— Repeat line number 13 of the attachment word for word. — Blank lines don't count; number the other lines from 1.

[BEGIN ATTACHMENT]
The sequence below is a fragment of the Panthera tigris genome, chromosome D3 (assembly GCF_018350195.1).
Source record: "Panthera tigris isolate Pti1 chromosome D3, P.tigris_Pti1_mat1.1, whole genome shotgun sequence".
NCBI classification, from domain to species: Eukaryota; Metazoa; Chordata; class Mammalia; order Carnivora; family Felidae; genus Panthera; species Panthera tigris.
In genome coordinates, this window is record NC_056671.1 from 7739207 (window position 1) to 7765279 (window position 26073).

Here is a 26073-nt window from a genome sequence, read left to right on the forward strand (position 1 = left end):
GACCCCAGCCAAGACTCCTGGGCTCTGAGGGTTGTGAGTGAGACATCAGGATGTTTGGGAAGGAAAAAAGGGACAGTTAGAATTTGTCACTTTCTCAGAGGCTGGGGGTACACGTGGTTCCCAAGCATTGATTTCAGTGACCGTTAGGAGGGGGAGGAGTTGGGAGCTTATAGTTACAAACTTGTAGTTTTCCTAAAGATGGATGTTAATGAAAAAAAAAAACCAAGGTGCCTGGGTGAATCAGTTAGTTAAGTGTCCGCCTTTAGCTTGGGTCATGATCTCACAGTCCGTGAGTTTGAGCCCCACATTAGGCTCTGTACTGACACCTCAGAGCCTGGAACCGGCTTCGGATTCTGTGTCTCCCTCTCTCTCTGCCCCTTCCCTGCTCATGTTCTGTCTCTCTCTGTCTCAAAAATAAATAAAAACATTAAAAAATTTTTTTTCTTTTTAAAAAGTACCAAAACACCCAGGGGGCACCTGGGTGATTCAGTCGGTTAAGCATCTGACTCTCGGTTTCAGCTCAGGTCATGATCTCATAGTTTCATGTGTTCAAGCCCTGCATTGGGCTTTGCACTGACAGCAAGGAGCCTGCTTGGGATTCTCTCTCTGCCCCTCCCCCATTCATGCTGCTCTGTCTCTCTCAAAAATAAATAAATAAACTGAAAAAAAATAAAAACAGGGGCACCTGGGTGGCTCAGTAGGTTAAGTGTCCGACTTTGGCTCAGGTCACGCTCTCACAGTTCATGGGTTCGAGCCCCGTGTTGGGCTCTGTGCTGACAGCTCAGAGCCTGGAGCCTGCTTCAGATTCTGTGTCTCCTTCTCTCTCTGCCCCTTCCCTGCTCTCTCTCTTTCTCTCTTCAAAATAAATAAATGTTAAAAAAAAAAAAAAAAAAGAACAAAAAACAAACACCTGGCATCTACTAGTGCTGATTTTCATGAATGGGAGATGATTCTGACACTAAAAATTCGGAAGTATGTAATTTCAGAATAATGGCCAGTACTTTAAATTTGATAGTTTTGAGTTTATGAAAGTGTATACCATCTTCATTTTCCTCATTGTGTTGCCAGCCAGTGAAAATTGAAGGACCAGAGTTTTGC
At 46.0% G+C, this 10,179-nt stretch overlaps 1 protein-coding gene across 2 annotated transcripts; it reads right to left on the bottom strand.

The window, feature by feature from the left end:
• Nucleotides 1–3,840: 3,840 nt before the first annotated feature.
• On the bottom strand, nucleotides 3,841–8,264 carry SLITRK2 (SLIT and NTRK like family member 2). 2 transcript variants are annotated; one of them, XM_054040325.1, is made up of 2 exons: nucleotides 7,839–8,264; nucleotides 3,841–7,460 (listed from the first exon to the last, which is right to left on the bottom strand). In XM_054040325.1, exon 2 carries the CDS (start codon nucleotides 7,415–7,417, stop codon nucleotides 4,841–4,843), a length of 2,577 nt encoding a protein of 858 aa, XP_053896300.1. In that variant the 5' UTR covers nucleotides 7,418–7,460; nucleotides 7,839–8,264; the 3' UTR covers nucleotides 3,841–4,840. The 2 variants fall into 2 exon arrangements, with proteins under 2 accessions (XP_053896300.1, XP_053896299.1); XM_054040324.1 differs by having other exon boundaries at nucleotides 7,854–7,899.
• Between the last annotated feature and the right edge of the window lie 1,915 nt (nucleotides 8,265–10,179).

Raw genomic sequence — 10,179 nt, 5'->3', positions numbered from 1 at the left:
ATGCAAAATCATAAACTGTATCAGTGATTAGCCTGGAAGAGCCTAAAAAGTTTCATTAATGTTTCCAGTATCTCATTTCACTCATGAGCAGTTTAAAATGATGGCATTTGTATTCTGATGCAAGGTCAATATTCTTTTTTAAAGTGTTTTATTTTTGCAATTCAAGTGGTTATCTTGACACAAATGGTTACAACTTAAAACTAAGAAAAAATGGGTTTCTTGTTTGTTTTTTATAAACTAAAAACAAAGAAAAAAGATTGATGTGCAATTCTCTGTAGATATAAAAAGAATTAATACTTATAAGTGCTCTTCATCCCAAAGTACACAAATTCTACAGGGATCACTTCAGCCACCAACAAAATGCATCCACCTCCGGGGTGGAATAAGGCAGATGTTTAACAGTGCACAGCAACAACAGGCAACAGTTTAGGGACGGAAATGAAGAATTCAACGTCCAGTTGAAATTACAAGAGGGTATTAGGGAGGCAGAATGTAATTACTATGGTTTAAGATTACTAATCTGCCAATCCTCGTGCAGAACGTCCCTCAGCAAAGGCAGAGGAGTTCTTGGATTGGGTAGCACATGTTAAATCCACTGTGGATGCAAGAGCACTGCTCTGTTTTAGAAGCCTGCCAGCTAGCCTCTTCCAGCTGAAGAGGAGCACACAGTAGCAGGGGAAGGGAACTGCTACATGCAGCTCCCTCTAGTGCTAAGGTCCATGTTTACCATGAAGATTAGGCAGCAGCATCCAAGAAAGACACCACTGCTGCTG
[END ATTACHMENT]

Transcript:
ATGCAAAATCATAAACTGTATCAGTGATTAGCCTGGAAGAGCCTAAAAAGTTTCATTAATGTTTCCAGTATCTCATTTCACTCATGAGCAGTTTAAAATGATGGCATTTGTATTCTGATGCAAGGTCAATATTCTTTTTTAAAGTGTTTTATTTTTGCAATTCAAGTGGTTATCTTGACACAAATGGTTACAACTTAAAACTAAGAAAAAATGGGTTTCTTGTTTGTTTTTTATAAACTAAAAACAAAGAAAAAAGATTGATGTGCAATTCTCTGTAGATATAAAAAGAATTAATACTTATAAGTGCTCTTCATCCCAAAGTACACAAATTCTACAGGGATCACTTCAGCCACCAACAAAATGCATCCACCTCCGGGGTGGAATAAGGCAGATGTTTAACAGTGCACAGCAACAACAGGCAACAGTTTAGGGACGGAAATGAAGAATTCAACGTCCAGTTGAAATTACAAGAGGGTATTAGGGAGGCAGAATGTAATTACTATGGTTTAAGATTACTAATCTGCCAATCCTCGTGCAGAACGTCCCTCAGCAAAGGCAGAGGAGTTCTTGGATTGGGTAGCACATGTTAAATCCACTGTGGATGCAAGAGCACTGCTCTGTTTTAGAAGCCTGCCAGCTAGCCTCTTCCAGCTGAAGAGGAGCACACAGTAGCAGGGGAAGGGAACTGCTACATGCAGCTCCCTCTAGTGCTAAGGTCCATGTTTACCATGAAGATTAGGCAGCAGCATCCAAGAAAGACACCACTGCTGCTG